I work with kids and I know that most of the memories they reference when asked what their favorite memories are are the small things.  A time when a parent showed up to something.  Day trips, sports games.  But I still want to do the most I can with the time I have.   Maybe this has amplified with the crazy developmental strides I have seen in my son this year.  Right now he’s cutting his own nails without my asking or prompting him.

But the shorts I am talking about today don’t have much to do with my pervasive mom guilt.  I enjoyed them more than the two books I reviewed in last week’s post, and they had both been long time TBR hangers, which is partly the purpose of dedicating a month of summer reading to short forms.

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The Bloody Chamber and Other Stories, Angela Carter

This is a series of re-imagined fairy tales with a decidedly Gothic and romantic/sexual spin on them.  Carter also adds a significant dash of horror in there. I can see how fairy tales are a blank slate of sorts, a skeleton plot on which to project any theme desired, spin it in any sort of way.

I like fairytale retellings, and I love a Gothic feminist spin. The tone was set by the first story, Bluebeard, which unspooled a terrible and beautiful, enchanting Gothic tale. I only listened to this on audio and it would have been helpful to have it in print form, because sometimes I didn’t know if a story had changed into a different story or the same one from another perspective/narrator.  It would have been good to check where one ended and another began in a few instances.  Sometimes the beasts felt like they overlapped.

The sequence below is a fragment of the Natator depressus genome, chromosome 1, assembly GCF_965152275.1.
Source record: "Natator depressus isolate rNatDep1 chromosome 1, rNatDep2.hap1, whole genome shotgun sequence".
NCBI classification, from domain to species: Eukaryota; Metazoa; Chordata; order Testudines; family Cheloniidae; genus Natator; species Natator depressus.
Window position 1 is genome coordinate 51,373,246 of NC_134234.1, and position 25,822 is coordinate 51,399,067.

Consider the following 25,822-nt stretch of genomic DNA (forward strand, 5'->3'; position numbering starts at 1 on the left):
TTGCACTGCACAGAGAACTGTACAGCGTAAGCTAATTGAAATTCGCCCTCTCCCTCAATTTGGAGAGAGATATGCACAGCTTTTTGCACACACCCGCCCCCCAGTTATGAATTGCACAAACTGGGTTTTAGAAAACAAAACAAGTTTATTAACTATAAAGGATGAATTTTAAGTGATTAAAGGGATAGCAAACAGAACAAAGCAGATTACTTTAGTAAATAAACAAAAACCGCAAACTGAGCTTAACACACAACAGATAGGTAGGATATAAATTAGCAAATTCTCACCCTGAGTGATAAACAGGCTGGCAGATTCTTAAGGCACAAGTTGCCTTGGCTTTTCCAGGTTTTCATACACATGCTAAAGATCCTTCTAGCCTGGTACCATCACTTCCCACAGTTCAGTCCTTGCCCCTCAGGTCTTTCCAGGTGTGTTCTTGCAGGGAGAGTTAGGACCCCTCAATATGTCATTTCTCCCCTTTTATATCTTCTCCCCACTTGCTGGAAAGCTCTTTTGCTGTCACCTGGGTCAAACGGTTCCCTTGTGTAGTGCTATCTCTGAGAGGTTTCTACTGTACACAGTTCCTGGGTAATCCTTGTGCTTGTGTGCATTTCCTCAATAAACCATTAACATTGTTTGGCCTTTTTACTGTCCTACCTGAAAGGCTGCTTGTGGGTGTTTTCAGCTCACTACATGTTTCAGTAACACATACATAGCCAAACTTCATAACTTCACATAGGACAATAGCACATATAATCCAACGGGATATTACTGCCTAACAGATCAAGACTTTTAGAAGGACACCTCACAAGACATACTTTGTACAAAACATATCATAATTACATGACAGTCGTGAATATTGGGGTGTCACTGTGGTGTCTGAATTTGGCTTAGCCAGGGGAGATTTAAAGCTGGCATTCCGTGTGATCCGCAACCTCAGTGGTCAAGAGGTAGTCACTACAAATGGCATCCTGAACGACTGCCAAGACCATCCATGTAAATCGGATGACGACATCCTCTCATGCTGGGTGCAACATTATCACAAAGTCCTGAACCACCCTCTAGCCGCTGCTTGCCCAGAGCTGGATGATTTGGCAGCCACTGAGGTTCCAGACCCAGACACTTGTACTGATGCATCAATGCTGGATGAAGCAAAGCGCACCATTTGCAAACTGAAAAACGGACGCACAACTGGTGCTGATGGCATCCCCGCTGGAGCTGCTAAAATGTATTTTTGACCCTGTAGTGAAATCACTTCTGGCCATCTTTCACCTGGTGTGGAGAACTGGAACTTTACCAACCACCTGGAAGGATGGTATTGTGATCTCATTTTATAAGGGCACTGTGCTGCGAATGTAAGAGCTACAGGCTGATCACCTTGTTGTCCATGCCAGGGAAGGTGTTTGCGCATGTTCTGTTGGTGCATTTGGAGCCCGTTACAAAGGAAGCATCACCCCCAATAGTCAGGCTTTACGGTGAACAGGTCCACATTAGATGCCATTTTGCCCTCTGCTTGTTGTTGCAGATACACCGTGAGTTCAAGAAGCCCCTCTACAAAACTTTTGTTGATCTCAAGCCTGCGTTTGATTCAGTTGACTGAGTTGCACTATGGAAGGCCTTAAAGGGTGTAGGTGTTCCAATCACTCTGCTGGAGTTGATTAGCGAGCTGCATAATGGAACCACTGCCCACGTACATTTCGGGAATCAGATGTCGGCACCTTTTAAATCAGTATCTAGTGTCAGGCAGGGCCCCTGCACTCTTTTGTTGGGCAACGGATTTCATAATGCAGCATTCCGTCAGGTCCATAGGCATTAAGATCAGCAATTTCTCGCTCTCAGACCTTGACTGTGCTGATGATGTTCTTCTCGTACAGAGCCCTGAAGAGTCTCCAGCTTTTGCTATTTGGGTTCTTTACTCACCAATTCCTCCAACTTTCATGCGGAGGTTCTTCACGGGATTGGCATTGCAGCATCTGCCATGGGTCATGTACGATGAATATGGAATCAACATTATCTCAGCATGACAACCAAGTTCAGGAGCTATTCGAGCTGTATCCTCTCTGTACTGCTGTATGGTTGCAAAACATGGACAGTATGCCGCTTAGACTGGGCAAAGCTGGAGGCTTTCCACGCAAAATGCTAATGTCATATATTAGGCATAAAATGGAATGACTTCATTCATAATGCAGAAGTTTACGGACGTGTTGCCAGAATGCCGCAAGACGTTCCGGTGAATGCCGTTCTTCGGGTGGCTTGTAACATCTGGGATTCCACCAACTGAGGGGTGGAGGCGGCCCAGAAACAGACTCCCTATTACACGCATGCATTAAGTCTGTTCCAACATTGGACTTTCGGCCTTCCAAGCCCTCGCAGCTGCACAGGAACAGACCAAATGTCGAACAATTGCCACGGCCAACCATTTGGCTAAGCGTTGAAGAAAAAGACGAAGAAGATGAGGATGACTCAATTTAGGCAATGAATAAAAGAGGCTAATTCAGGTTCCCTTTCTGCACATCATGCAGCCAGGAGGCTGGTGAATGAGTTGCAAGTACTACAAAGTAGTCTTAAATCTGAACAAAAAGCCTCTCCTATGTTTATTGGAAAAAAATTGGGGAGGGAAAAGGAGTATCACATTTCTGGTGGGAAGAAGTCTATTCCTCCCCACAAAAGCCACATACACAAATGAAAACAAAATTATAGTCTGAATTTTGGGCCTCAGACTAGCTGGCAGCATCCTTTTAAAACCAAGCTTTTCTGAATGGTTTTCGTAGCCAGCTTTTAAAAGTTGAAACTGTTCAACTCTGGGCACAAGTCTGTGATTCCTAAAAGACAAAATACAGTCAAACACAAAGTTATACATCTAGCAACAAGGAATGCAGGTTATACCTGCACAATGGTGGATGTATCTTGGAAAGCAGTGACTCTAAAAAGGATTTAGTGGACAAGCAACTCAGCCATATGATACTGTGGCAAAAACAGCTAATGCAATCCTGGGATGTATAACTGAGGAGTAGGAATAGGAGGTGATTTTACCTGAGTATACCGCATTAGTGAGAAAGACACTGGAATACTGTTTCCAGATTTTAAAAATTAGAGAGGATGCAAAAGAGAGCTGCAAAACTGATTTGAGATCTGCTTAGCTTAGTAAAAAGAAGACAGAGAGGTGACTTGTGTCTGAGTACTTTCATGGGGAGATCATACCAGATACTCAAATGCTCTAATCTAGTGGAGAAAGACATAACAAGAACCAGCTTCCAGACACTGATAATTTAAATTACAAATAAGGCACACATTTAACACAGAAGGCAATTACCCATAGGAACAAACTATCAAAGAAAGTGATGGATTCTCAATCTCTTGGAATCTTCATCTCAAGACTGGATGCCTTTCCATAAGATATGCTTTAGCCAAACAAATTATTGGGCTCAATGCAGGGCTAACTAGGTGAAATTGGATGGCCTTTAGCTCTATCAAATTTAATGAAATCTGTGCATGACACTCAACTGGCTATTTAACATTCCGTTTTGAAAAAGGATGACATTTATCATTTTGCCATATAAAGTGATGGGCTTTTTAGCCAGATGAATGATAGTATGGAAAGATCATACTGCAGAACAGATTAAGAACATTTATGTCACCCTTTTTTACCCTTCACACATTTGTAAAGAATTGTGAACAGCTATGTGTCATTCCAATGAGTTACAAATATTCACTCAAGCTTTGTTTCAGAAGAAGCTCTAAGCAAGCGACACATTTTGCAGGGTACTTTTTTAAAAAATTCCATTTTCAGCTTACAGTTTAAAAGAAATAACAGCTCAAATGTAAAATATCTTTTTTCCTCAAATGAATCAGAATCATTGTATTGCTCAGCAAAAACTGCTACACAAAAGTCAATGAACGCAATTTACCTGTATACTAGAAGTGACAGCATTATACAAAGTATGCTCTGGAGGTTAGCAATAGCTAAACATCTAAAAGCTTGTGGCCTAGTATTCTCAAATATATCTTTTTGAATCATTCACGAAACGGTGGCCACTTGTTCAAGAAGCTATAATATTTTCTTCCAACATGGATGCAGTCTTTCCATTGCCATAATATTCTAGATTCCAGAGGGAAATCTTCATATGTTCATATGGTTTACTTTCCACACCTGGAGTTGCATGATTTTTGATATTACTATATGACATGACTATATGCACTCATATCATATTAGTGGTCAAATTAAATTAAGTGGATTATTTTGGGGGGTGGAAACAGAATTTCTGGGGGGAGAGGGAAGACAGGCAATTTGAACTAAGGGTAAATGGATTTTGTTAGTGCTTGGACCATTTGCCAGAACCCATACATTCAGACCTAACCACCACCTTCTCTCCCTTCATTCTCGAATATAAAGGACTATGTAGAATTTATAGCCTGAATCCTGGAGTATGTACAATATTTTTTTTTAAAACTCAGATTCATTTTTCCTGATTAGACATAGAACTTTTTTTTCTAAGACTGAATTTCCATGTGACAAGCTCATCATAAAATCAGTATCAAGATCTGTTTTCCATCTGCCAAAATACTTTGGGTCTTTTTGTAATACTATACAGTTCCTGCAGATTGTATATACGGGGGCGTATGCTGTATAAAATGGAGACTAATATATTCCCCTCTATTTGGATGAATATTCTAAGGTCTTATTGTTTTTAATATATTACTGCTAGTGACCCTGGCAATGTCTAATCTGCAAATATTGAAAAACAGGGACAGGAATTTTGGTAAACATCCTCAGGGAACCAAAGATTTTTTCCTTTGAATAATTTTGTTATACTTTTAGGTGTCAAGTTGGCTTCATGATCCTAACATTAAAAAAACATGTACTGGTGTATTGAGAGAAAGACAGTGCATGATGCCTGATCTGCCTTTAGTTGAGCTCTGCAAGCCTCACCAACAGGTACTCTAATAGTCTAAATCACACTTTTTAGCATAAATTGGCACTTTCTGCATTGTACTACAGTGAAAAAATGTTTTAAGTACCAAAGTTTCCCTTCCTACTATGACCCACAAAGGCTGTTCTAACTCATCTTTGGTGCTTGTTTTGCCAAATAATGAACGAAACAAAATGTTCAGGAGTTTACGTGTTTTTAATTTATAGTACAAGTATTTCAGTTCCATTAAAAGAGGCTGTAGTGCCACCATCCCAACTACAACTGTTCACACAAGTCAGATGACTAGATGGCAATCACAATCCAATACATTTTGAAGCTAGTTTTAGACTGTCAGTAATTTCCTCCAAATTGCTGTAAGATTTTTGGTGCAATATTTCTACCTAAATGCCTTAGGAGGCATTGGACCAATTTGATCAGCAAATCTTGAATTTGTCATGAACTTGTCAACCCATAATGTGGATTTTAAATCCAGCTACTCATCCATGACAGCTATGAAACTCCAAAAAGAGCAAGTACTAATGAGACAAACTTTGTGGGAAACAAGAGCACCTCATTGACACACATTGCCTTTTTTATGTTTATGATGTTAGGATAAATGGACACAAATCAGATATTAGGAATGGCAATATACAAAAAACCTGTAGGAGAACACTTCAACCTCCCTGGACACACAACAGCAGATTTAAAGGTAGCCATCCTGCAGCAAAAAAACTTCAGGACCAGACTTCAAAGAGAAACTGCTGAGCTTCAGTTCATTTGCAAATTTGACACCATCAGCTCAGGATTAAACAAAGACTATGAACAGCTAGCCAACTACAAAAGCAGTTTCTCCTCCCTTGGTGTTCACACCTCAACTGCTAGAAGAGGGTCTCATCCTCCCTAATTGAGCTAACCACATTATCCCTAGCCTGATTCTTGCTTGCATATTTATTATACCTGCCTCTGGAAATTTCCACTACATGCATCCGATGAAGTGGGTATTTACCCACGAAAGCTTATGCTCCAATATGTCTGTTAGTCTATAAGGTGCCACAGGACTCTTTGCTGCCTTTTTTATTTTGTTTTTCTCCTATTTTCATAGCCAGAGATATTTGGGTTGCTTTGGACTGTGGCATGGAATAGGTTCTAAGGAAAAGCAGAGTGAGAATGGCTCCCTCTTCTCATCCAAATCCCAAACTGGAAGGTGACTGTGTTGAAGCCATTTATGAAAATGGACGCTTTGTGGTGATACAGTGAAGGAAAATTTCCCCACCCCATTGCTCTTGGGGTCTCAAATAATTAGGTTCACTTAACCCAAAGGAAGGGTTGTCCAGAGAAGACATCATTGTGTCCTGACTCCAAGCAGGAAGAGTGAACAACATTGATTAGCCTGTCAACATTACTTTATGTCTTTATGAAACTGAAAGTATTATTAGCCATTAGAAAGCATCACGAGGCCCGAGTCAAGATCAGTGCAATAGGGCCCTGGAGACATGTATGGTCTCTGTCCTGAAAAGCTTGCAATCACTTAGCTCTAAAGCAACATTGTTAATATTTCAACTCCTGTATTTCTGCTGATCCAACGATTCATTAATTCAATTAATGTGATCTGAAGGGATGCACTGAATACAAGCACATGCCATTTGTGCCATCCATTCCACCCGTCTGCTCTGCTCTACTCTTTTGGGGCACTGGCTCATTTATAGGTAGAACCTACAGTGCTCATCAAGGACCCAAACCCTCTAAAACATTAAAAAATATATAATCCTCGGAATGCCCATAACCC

The narration was haunting, the retelling and the new spins enchanting.  Themes of inequality between the sexes and the precarious way women had to live in those times were pervasive in the narratives.  Lots of blood in many forms:  death, first menses, virginity/sexuality.   Transporting and for how long it’s been waiting for me to devour it, it was worth the long range eyeball.

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What is Not Yours Is Not Yours, Helen Oyeyemi

A collection of tales, some that felt with a tinge of supernatural/magical realism to me (never a bad thing with me unless involving weird sexuality) all having a key involved.  The key isn’t to the same thing every time, and the key is often the entrance to another layer of story rather than the end/resolution to the story.  Keys are mentioned in the blurb but I actually had not read the blurb and I went back to it after about halfway through, maybe not even that far, noticing yet another key while listening to the narration of stories.

I feel vindicated in that other Goodreads reviewers mentioned that these tales are weird, disorienting, and would need a second pass over to collect all the bits.  It is truly a writer whose stories do that much to a reader, turn us upside down and wonder if we had missed something.  They would end abruptly too, and I would go back to my kindle version to be sure the story actually ended and another one had started.  Of course the narrators were different but often I was like wait did that one from before truly resolve enough to be considered done?   Other readers commented that the ends of the stories lacked an umph or a satisfaction for them, too, wondering if they had missed something.